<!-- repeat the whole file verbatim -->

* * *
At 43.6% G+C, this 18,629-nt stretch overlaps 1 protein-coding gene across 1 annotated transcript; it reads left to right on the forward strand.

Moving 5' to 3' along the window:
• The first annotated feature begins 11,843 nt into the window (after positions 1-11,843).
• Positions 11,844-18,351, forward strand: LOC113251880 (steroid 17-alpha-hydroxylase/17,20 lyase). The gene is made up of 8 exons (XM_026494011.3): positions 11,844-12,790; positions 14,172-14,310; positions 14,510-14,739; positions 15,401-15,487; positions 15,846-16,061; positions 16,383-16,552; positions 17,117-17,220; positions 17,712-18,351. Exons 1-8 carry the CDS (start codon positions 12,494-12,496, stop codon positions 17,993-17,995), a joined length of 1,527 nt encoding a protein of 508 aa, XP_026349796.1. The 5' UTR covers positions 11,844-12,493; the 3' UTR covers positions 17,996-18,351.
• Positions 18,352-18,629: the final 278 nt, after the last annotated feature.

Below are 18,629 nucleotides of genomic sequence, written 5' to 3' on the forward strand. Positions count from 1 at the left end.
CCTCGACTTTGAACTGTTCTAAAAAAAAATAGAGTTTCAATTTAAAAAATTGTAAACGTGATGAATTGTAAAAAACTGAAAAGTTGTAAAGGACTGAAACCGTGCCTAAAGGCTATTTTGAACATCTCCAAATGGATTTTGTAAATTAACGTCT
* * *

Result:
At 43.6% G+C, this 18,629-nt stretch overlaps 1 protein-coding gene across 1 annotated transcript; it reads left to right on the forward strand.

Moving 5' to 3' along the window:
• The first annotated feature begins 11,843 nt into the window (after positions 1-11,843).
• Positions 11,844-18,351, forward strand: LOC113251880 (steroid 17-alpha-hydroxylase/17,20 lyase). The gene is made up of 8 exons (XM_026494011.3): positions 11,844-12,790; positions 14,172-14,310; positions 14,510-14,739; positions 15,401-15,487; positions 15,846-16,061; positions 16,383-16,552; positions 17,117-17,220; positions 17,712-18,351. Exons 1-8 carry the CDS (start codon positions 12,494-12,496, stop codon positions 17,993-17,995), a joined length of 1,527 nt encoding a protein of 508 aa, XP_026349796.1. The 5' UTR covers positions 11,844-12,493; the 3' UTR covers positions 17,996-18,351.
• Positions 18,352-18,629: the final 278 nt, after the last annotated feature.

Below are 18,629 nucleotides of genomic sequence, written 5' to 3' on the forward strand. Positions count from 1 at the left end.
CCTCGACTTTGAACTGTTCTAAAAAAAAATAGAGTTTCAATTTAAAAAATTGTAAACGTGATGAATTGTAAAAAACTGAAAAGTTGTAAAGGACTGAAACCGTGCCTAAAGGCTATTTTGAACATCTCCAAATGGATTTTGTAAATTAACGTCT